Steve Ashwal, MD, Loma Linda University School of Medicine, Loma Linda, Calif; Gabrielle deVeber, MD, MHSc, The Hospital for Sick Children, Toronto, Ontario, Canada; Donna Ferriero, MD, University of California, San Francisco, Calif; Heather Fullerton, MD, University of California, San Francisco, Calif; Rebecca Ichord, MD, Children’s Hospital of Philadelphia, Philadelphia, Pa; Fenella Kirkham, MA, MB, BCh, University College London Institute of Child Health, London, UK; John K. Lynch, DO, MPH, National Institute of Health/National Institute of Neurological Disorders and Stroke, Bethesda, Md; Finbar O'Callaghan, MBChB, Bristol Royal Hospital for Children, Bristol, UK; Steve Pavlakis, MD, Maimonides Medical Center, Brooklyn, NY; Guillaume Sebire, MD, PhD, Université de Sherbrooke Fleurimont, Sherbrooke, Quebec, Canada; and Andrew Willan, BA, MSc, PhD, Hospital for Sick Children, Toronto, Ontario, Canada.
Institutions Enrolling at Least 20 Patients (Numbers in Parentheses Indicate Patients Enrolled)
The Hospital for Sick Children, Toronto, Ontario, Canada (147): Gabrielle deVeber, MD, MHSc, Andrew Willan, BA, MSc, PhD, Adam Kirton, MD, Mahendra Moharir, MD, and Marianne Sofronas, MA; Münster University Pediatric Hospital, Münster, Germany (122): Ulrike Nowak-Gottl, MD, Christine Düring, MD, and Anne Krümpel, MD; University of Texas Southwestern Medical Center, Dallas, Texas (94): Michael M. Dowling, MD, PhD, Patricia Plumb, RN, MSN, Janna Journeycake, MD, and Katrina van de Bruinhorst, MA; Ohio Stroke Registry (94): Akron Children’s Hospital, Akron, Ohio: Abdalla Abdalla, MD; Cincinnati Children’s Hospital Medical Center, Cincinnati, Ohio: Tonya Phillips, MD; Cleveland Clinic, Cleveland, Ohio: Neil Friedman, MD; MetroHealth Medical Center, Cleveland, Ohio: Elie Rizkallah, MD; Nationwide Children’s Hospital, Columbus, Ohio: Warren Lo, MD, Khaled Zamel, MD; Rainbow Babies and Children’s Hospital, Cleveland, Ohio: Max Wiznitzer, MD, and Karen Lidsky, MD; Pontificia Universidad Catolica de Chile, Santiago, Chile (78): Marta Isabel Hernandez Chavez, MD; Royal Children’s Hospital, Melbourne, Victoria, Australia (75): Professor Paul Monagle, Mark MacKay, MD, Chris Barnes, MD, Janine Furmedge, RN, BSc, and Anne Gordon, MSc, BAppSc; The University of Utah and Primary Children’s Medical Center, Salt Lake City, Utah (70): Susan L. Benedict, MD, and James F. Bale, Jr, MD; Children’s Hospital of Philadelphia, Philadelphia, Pa (63): Rebecca Ichord, MD, Daniel Licht, MD, and Sabrina Smith, MD; Loma Linda University School of Medicine, Loma Linda, Calif (54): Steve Ashwal, MD, and Chalmer McClure, MD, PhD; Schneider Children’s Hospital, New Hyde Park, NY (46): Li Kan, MD, MS, Robin Smith, MD, Joseph Maytal, MD, and Rosemarrie Sy-Kho, MD; Children’s National Medical Center, Washington, DC (39): Jessica Carpenter, MD, Taeun Chang, MD, and Steven Weinstein, MD; University of California San Francisco, San Francisco, Calif (37): Donna Ferriero, MD, and Heather Fullerton, MD; Maimonides Medical Center, Brooklyn, NY (26): Steve Pavlakis, MD, Sharon Goodman, PNP, and Kim Levinson, PNP; Riley Hospital, Indianapolis, Ind (26): Meredith Golomb, MD, MSc; Winnipeg Children’s Hospital, Winnipeg, Manitoba, Canada (24): Mubeen Rafay, MBBS, MSc, Frances Booth, MD, Michael Salman, MD, Charuta Joshi, MD, Namrata Shah, MD, and Monica Nash, RN; Children’s Hospital of New York, New York, NY (22): Geoffrey Heyer, MD; Great Ormond St Hospital, London, UK (21): Vijeya Ganesan, MBChB, MD; Stollery Children’s Hospital, Edmonton, Alberta, Canada (21): Jerome Y. Jager, MD; and Pediatric Institute Hospital, Kuala Lumpur, Malaysia (20): Hussain Imam, MBBS, FRCP, DCH.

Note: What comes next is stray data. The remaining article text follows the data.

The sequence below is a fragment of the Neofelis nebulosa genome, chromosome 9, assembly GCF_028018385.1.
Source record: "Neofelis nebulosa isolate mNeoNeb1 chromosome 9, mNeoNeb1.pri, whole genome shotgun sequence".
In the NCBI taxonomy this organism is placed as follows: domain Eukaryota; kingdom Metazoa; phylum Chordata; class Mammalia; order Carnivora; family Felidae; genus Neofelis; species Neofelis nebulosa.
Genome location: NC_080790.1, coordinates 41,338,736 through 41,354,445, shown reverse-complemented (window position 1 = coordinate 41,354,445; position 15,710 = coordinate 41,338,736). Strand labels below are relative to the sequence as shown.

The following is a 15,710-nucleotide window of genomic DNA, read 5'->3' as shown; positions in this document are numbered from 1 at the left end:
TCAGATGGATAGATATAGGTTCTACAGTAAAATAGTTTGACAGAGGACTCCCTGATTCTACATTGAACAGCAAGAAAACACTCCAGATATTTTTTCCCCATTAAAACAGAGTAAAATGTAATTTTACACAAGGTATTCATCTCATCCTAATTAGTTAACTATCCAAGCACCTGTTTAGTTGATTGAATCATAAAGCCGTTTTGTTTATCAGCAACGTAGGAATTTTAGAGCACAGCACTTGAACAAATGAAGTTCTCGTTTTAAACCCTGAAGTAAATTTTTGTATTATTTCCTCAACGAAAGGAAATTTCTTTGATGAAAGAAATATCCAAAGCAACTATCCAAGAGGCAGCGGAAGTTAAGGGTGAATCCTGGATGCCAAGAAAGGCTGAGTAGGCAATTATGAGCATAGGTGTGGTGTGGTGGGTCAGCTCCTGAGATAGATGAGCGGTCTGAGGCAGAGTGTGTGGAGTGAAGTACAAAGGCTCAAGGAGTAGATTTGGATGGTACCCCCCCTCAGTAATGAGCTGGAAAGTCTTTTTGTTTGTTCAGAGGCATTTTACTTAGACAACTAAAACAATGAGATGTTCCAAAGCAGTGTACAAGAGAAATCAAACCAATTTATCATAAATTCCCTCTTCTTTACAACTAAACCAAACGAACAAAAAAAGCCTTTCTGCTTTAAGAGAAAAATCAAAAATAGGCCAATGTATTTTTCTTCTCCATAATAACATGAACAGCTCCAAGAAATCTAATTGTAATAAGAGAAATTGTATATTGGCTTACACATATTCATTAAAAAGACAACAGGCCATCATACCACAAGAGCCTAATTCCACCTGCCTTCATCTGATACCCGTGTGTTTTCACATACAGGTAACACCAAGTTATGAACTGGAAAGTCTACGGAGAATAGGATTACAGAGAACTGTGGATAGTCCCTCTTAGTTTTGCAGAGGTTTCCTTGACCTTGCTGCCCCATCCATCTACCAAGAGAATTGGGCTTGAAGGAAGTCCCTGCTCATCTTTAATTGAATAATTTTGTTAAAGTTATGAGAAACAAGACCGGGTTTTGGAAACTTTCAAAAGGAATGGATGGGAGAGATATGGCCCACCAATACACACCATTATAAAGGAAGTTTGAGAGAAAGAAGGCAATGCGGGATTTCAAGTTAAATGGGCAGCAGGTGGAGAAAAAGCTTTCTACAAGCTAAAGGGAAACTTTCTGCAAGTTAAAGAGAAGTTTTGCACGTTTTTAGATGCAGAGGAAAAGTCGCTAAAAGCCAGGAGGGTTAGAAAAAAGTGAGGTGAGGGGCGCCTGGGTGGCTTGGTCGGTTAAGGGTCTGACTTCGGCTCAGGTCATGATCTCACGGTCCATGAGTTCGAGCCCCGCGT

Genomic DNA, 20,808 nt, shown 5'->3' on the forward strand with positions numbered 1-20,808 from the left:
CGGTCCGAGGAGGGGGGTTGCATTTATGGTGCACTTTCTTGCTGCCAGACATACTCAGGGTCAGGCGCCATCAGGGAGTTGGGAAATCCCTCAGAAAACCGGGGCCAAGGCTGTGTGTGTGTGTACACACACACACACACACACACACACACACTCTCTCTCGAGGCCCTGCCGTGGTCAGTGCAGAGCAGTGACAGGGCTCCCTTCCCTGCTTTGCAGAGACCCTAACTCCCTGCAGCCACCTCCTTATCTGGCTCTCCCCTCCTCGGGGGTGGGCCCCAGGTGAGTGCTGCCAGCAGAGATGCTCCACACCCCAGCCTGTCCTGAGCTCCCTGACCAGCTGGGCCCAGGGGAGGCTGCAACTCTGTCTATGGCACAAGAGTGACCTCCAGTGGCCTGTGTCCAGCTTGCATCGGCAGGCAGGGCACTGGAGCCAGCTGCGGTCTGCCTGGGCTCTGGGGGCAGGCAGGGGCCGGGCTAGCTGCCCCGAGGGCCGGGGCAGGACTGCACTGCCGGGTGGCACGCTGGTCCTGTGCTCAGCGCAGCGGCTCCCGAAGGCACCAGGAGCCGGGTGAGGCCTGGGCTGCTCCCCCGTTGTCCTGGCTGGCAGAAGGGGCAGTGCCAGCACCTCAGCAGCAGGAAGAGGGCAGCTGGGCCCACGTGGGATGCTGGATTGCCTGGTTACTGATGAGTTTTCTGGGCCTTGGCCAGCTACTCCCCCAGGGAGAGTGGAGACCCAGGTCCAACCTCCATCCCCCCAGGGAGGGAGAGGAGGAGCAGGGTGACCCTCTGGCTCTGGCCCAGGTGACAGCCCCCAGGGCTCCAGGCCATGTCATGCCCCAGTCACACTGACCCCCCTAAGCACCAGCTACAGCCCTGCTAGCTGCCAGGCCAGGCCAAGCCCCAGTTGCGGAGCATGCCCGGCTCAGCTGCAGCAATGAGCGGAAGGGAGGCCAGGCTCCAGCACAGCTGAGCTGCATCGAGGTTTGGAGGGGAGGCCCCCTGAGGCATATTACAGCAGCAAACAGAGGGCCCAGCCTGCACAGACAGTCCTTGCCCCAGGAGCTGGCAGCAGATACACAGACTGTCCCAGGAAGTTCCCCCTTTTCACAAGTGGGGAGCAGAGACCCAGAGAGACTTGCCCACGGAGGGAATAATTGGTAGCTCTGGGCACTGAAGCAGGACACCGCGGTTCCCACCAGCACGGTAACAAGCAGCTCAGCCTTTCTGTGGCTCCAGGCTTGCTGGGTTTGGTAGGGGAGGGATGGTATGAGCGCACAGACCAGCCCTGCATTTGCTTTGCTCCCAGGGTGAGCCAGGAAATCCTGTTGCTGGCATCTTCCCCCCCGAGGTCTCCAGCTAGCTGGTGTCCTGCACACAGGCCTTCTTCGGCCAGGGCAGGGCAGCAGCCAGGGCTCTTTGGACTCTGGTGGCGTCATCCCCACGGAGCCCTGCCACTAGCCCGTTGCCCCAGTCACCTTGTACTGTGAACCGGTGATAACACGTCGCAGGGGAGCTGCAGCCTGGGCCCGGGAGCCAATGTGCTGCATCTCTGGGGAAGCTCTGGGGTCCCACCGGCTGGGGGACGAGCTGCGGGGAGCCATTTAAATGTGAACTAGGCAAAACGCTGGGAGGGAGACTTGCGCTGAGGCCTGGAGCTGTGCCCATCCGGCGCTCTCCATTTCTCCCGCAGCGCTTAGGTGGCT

Institutions Enrolling Less Than 20 Patients
Bangkok Hospital Medical Center, Bangkok, Thailand: Montri Saengpattrachai, MD; British Columbia Children’s Hospital, Vancouver, British Columbia, Canada: Bruce Bjornson, MD; Children’s Central Hospital, Tbilisi, Georgia: Nana Tatishvili, MD; Children’s Hospital of Buffalo, Buffalo, NY: E. Ann Yeh, MD; Children’s Hospital of Eastern Ontario, Ottawa, Ontario, Canada: Peter Humpheries, MD; Children’s Hospital of Wisconsin, Milwaukee, Wis: Catherine Amlie-Lefond, MD, and Harry T. Whelan, MD; Denver Children’s Hospital, Denver, Colo: Timothy Bernard, MD, and Neil Goldenberg, MD; Hospital Dr Sotero del Rio, Puente Alto, Chile: Manuel Arriaza Ortiz, MD; McMaster University Medical Centre, Hamilton, Ontario, Canada: Anthony Chan, MBBS; Miami Children’s Hospital, Miami, Fla: Marcel Deray, MD, and Zaid Khatib, MD; Queen Mary Hospital, Hong Kong, China: Virginia Wong, MD; Université de Sherbrooke Fleurimont, Sherbrooke, Quebec, Canada: Guillaume Sebire, MD, PhD; University of Rochester Medical Center, Rochester, NY: Jill M. Cholette, MD, Shalu Narang, MD, and Norma B. Lerner, MD, MPH; and University of Texas San Antonio, San Antonio, Texas: Shannon Carpenter, MD, and Kurt Bischoff, MSc.
We thank research assistants Elisa Wilson, BSc, and Jeffrey Templeton, BA, and research manager Ann-Marie Pontigon, BSc, for their work on this study.
Source of Funding
The International Pediatric Stroke Study was funded by the Child Neurology Foundation. M.R.G. is funded by National Institutes of Health/National Institute of Neurological Diseases and Stroke (NIH/NINDS) grant K23 NS048024 and Clarian Values Grant #VFR-171. H.J.F. is funded by NIH/NINDS K02 NS053883 and grants from the Thrasher Research Fund and American Heart Association, Western States Affiliate.
M.R.G. and H.J.F. contributed equally to this work and share lead authorship.
- Received March 25, 2008.
- Revision received May 28, 2008.
- Accepted June 12, 2008.